By June of 1967, both psychedelic rock and the youth culture that incubated it had reached their mainstream peak. The Beatles released Sgt. Pepper’s Lonely Hearts Club Band, and the “Summer Of Love” was in full swing in San Francisco’s Haight Ashbury district. And even though, by the end of the decade, the rainbow of psychedelia would dissolve into mist, remnants of the movement lived on in small corners of the global scene. In the 1980s, young fans could pore over records coming out of L.A.’s Paisley Underground or the UK shoegaze scene, and dedicated writers and would-be archivists were documenting the work of psych revivalists and lesser-known ‘60s bands in fanzines like BOMP! and Ptolemaic Terrascope. It was into this rich ecosystem of underground music that the Philadelphia-born—and now Bay Area-based—psych rock legends The Asteroid #4 were formed.
“We came out of the hardcore punk thing in the late ‘80s and early ‘90s,” says Asteroid #4 co-founder and guitarist Scott Vittorelli from his home in the Bay. “We grew up going to [legendary Trenton, New Jersey venue] City Gardens, pretty much religiously. I guess sometime around 1990 or ‘91, when we were still in high school, all these English bands started to perform at City Gardens—bands like Ride and Lush and Blur. It kind of blew us away.”
Under the spell of the guitar bands coming out of the UK and American neo-psychedelicists like Galaxie 500, Vittorelli and friends began writing their own songs. Around 1995 or ‘96, they christened themselves The Asteroid #4, a not-so-subtle hat tip to English psychedelic giants, Spacemen 3. By 1997, the band settled on the lineup of Vittorelli on vocals and guitar; drummer Bill Reim; co-founder Eric Harms playing guitar, keyboards, and electric sitar; and Gregg Weiss on bass. Their mind-expanding debut album, Introducing The Asteroid #4, was recorded in a small studio that they built in Manayunk, a quiet, hilly neighborhood in Philadelphia bordering the Schuylkill river. Its songs came together via a series of loose sessions and open-minded studio experiments inspired by another one of the band’s influences: Pink Floyd. “We had a 16-track reel-to-reel tape machine that we would experiment with and a Space Echo—all kinds of things. We watched a lot of [Pink Floyd’s 1972 concert documentary] Live At Pompeii and saw what they were doing when they were recording Dark Side of the Moon. Pink Floyd is one of the biggest influences on the band.”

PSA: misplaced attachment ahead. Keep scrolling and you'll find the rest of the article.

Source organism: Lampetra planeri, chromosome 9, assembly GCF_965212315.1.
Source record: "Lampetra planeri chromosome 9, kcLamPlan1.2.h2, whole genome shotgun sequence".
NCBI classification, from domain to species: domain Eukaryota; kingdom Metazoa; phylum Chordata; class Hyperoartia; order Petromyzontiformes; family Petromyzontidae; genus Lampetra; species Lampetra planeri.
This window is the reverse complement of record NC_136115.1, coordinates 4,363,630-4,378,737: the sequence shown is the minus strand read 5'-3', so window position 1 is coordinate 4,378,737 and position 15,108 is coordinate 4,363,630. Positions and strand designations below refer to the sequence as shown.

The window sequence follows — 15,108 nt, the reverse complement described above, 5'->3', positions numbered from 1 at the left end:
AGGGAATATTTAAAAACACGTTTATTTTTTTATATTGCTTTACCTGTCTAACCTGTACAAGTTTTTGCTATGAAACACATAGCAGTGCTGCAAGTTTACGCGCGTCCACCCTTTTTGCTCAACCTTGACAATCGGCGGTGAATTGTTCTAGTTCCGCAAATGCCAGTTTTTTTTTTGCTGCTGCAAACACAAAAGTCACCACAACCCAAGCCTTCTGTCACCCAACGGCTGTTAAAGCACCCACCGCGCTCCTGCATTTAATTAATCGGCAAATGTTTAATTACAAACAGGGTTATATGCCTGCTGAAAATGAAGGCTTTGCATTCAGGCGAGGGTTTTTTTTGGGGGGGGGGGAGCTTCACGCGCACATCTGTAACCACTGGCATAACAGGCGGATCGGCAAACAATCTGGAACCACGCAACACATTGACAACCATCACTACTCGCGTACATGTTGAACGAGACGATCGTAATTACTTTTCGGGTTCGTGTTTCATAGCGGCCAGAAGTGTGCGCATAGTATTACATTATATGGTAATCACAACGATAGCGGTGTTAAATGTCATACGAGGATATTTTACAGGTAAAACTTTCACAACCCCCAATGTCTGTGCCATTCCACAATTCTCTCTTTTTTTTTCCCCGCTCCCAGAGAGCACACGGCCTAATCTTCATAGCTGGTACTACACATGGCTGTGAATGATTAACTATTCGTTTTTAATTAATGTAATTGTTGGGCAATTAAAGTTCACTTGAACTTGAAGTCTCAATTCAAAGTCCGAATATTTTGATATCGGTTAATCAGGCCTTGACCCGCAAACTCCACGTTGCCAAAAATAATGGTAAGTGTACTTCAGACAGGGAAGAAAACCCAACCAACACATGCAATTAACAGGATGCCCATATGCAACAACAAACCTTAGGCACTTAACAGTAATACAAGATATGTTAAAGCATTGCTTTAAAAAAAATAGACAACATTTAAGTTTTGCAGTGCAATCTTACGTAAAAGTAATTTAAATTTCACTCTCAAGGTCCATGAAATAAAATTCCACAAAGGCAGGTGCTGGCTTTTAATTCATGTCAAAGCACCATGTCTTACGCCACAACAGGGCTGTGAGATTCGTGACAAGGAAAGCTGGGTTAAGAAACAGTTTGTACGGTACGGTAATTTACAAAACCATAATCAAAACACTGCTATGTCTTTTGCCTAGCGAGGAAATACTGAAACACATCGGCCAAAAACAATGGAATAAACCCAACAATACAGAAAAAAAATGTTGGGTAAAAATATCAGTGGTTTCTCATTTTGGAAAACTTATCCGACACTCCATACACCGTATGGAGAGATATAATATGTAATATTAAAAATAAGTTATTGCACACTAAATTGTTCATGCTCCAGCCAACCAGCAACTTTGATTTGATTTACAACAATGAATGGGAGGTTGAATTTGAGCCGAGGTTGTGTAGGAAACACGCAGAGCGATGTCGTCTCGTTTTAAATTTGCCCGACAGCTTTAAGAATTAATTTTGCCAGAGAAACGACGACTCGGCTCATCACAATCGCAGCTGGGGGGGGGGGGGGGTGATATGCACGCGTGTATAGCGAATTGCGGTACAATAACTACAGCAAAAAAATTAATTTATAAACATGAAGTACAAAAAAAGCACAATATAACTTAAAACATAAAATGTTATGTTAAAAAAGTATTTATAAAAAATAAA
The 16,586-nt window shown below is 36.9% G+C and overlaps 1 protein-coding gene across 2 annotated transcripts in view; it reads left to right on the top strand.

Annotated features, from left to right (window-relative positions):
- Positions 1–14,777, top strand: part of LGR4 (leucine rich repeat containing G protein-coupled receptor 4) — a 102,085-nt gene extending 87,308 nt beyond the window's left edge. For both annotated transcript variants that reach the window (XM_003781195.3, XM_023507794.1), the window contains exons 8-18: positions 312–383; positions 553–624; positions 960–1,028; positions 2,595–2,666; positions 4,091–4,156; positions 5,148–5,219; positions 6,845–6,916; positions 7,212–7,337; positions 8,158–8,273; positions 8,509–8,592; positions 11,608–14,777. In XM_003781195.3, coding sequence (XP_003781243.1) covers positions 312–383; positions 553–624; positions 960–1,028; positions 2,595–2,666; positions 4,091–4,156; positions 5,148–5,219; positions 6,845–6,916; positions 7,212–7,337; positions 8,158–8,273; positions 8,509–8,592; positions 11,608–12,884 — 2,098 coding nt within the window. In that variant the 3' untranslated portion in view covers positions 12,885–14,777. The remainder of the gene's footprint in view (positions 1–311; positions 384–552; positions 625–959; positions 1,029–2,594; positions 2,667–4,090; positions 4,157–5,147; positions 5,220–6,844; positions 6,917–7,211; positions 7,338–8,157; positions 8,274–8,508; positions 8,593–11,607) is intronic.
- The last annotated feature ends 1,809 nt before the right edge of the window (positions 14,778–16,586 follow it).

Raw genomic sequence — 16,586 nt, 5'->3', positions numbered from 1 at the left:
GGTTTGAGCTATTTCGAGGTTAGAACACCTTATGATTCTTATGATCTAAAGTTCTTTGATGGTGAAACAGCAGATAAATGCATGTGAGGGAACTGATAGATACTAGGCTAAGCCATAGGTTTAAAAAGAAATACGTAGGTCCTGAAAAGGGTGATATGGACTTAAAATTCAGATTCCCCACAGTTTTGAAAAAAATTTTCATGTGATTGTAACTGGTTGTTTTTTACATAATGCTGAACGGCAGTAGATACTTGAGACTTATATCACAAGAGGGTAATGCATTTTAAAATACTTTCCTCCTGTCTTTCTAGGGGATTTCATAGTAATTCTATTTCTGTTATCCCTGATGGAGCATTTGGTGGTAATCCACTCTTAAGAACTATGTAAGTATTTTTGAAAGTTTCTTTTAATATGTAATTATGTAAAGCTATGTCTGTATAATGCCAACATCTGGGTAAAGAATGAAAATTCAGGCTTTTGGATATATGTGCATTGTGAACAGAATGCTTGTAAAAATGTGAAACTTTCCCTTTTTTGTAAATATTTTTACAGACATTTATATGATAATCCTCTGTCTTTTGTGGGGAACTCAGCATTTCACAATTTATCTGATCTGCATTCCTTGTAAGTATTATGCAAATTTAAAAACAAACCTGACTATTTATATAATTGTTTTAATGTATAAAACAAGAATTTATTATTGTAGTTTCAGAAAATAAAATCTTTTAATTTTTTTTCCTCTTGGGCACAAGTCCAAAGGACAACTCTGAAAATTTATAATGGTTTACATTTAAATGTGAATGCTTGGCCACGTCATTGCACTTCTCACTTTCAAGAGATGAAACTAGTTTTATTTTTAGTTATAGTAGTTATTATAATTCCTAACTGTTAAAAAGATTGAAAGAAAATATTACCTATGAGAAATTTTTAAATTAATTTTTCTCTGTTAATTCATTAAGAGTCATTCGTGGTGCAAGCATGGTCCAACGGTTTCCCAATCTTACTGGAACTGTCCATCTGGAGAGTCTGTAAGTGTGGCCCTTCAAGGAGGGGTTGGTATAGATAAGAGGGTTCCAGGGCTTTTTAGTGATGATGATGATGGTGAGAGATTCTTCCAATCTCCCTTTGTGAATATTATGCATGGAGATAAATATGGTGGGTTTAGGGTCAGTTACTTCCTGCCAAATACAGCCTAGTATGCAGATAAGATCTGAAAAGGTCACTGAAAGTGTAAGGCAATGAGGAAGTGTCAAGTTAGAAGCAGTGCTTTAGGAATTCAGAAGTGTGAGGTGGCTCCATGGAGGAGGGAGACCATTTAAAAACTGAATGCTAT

The album opens with “Onizuka,” a slow-boiling instrumental built around a pulsing drone and backward tape effects. On “The Admiral’s Address,” with its Bowie-esque lyrics about an astronaut’s trip to outer space, the band draws on the great, celestial-minded canon of ‘60s British rock. “No More Vitamins” dives further into the depths of psychedelic abstraction with a spacey synth and a 16th-note hi-hat groove as its basis. The track opens with a sample of a woman describing various drug experiences, before confessing, “I’d like to turn the world on for just a moment.” And on “Underbelly Of A Mushroom,” The Asteroid #4 flexes its improvisational muscle: Weiss and Bill Reim lock in on bass and drums, guiding the performance, while incidental bursts of noise and a dreamy lead guitar add colors to the canvas.
Introducing… was released in September 1998 on the band’s own label, Lounge Records. It was met with some solid reviews from critics, and made the band a favorite of the burgeoning Philly psychedelic rock scene. On any given night, they could be found headlining popular Philly clubs like The Khyber Pass, Upstairs at Nick’s, and the Trocadero, a former opera house turned concert venue. In an effort to document the Philly scene, Lounge Records followed Introducing… with Sounds From Psychedelphia, a 10-track CD compilation featuring like-minded locals like Aspera ad Astra, The Three 4 Tens, Photon Band, Jason DiEmilio’s Azusa Plane, and Slumber. Fittingly, The Asteroid #4 close the comp with their song “Tricks Of The Trade,” a grand and spiraling tune that represents another step in the band’s evolution. In the 25 years since Introducing… was released, the band has both changed coasts and cycled through multiple line-ups while experimenting with everything from country rock to baroque pop. Today, The Asteroid #4 is active and working on new music, and Vittorelli looks back on Introducing… and the Philly psych scene fondly. “We didn’t know what we were doing, so that’s kind of how it happened,” he says. “We still have a lot of those posters [from shows during the Introducing… days] hanging in our rehearsal room here in California, and it’s like, ‘Holy shit. That was a really special time.’”